Psychotic Disorders (cont.)
Roxanne Dryden-Edwards, MD
Dr. Roxanne Dryden-Edwards is an adult, child, and adolescent psychiatrist. She is a former Chair of the Committee on Developmental Disabilities for the American Psychiatric Association, Assistant Professor of Psychiatry at Johns Hopkins Hospital in Baltimore, Maryland, and Medical Director of the National Center for Children and Families in Bethesda, Maryland.
Melissa Conrad Stöppler, MD
Melissa Conrad Stöppler, MD, is a U.S. board-certified Anatomic Pathologist with subspecialty training in the fields of Experimental and Molecular Pathology. Dr. Stöppler's educational background includes a BA with Highest Distinction from the University of Virginia and an MD from the University of North Carolina. She completed residency training in Anatomic Pathology at Georgetown University followed by subspecialty fellowship training in molecular diagnostics and experimental pathology.
In this Article
- Psychotic disorder facts
- What are the different types of psychotic disorders?
- How common are psychotic disorders?
- What are causes and risk factors for psychotic disorders in children, teenagers, and adults?
- What are psychotic disorder symptoms and signs?
- How are psychotic disorders diagnosed?
- What are the treatments for psychotic disorders?
- What are potential complications of medications used to treat psychotic disorders?
- Is it possible to treat psychotic disorders without medication?
- What are complications of psychotic disorders?
- What is the prognosis for people with a psychotic disorder?
- Can psychotic disorders be prevented?
- Where can people find additional information about psychotic disorders?
- Find a local Psychiatrist in your town
What are causes and risk factors for psychotic disorders in children, teenagers, and adults?
Except for those psychotic disorders that result from the use of a substance or a medical condition, specific causes for most psychotic disorders are not known. However, an interplay of genetic (familial), biological, environmental, and psychological factors is thought to be involved. We do not yet understand all of the causes and other issues involved, but current research is making steady progress toward elucidating and defining causes of psychosis. For example, schizophrenia and bipolar disorder are thought to have many risk factors in common.
In biological models of psychotic disorders, genetic predisposition, infectious agents, toxins, allergies, and disturbances in metabolism have all been investigated. Psychotic disorders are known to run in families. For example, the risk of illness in an identical twin of a person with schizophrenia is 40%-50%. A child of a parent suffering from schizophrenia has a 10% chance of developing the illness, in contrast to the risk of schizophrenia in the general population being about 1%. Toxins like ketamine or marijuana increase the risk of developing psychosis.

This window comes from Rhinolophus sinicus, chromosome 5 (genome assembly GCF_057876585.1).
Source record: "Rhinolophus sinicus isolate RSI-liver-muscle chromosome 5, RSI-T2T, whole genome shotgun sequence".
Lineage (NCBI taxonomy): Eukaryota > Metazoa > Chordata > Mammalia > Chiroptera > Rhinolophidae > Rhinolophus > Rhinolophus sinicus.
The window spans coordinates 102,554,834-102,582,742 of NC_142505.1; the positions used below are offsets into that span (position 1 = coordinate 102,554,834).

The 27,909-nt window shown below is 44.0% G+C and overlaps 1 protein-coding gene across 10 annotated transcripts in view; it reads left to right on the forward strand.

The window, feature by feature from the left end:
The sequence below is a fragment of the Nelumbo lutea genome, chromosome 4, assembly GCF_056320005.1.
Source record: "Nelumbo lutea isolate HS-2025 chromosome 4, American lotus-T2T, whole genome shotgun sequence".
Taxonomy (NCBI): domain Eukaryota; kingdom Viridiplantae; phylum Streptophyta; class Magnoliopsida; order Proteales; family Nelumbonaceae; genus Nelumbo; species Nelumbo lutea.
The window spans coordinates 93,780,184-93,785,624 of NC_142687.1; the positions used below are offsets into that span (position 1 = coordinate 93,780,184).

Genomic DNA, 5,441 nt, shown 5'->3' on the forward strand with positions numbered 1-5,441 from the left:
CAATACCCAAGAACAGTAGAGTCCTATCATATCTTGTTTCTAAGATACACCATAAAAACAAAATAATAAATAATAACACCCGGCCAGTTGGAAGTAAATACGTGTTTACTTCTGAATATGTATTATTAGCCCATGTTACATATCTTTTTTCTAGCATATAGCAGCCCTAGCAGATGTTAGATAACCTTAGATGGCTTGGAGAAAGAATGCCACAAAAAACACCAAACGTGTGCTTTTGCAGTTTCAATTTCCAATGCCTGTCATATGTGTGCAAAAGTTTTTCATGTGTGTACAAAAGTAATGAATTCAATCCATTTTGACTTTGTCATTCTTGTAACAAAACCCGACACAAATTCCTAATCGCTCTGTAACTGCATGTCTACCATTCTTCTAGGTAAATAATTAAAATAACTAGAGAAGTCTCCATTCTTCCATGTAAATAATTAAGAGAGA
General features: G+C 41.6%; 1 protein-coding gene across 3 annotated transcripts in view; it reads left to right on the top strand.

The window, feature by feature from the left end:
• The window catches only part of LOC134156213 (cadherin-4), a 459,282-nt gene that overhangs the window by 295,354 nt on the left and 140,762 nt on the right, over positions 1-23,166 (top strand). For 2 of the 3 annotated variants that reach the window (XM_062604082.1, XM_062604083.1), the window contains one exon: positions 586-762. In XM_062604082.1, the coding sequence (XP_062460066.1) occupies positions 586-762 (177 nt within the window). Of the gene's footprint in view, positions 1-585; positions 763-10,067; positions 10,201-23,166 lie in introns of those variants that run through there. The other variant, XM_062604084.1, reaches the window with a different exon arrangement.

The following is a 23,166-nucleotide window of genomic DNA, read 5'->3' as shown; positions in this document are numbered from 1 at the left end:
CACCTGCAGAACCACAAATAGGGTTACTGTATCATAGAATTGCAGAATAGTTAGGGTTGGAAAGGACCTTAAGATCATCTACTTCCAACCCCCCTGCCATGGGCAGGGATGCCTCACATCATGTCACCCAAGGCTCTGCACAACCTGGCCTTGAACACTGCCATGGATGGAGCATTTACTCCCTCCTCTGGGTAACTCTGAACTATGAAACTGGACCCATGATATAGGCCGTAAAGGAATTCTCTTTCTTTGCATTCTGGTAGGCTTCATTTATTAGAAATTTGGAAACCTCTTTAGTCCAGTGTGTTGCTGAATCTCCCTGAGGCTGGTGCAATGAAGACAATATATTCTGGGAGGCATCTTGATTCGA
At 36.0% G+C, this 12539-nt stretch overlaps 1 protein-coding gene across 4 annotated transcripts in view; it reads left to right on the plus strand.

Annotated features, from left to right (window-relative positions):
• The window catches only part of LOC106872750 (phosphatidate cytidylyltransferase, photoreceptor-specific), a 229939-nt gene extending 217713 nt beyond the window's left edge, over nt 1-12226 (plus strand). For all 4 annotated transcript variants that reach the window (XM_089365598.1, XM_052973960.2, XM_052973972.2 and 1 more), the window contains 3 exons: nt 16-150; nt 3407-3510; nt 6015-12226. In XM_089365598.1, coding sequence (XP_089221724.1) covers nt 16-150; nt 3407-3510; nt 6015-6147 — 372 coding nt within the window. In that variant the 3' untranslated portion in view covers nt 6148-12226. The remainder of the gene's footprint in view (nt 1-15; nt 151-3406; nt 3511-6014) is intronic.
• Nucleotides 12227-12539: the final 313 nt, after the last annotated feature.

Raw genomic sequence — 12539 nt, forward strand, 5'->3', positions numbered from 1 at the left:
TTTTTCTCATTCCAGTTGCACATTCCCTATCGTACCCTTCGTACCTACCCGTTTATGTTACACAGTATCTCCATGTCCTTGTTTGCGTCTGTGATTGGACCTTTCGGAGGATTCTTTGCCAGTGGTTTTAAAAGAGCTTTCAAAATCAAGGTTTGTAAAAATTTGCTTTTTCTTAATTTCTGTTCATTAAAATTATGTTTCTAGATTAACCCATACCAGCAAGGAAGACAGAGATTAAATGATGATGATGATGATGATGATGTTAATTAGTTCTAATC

The current concept is that multiple genes are involved in the development of schizophrenia and that risk factors such as prenatal (intrauterine), perinatal (around the time of birth), and nonspecific stressors are involved in creating a disposition or vulnerability to develop the illness. Neurotransmitters (chemicals allowing the communication among nerve cells) have also been implicated in the development of psychotic disorders. The list of neurotransmitters under scrutiny is long, but special attention has been given to dopamine, serotonin, and glutamate.
Also, recent research studies have identified subtle changes in brain structure and function, indicating that, at least in part, schizophrenia could be a disorder of the development of the brain. The fact that autism is a risk factor for developing psychosis during childhood seems to support that theory. Psychosis is more likely to occur in people who have poor medical health in a general sense or who suffer from another mental illness.
There are a number of genetic, medical, psychological, and social risk factors for psychotic disorders. Women who have recently delivered a baby (the postpartum state) are at risk for a number of mental health problems, including postpartum psychosis. More than 25% of mothers with bipolar disorder may develop postpartum psychosis, and more than half of those who have both a personal history of bipolar disorder and a family history of postpartum psychosis may develop the condition. Children of mothers with a psychotic disorder may experience more than the genetic risk of developing a psychotic disorder if their birth or mother's pregnancy with them had problems like infections, high blood pressure, or problems with the placenta.
Psychological risks for developing a psychotic disorder include a history of mood problems and trouble functioning socially or generally. Individuals who tend to be suspicious of others or to have unusual thoughts are also more likely to develop a psychotic disorder. Studies show that women with postpartum psychosis are often victims of domestic violence or abusive childhoods and often have histories of abandonment or substance abuse. Children, teens, or adults who have endured more negative life events, have poor housing, are more ethnically isolated where they live, or otherwise have little in terms of a support group are at higher risk for developing a psychotic disorder.
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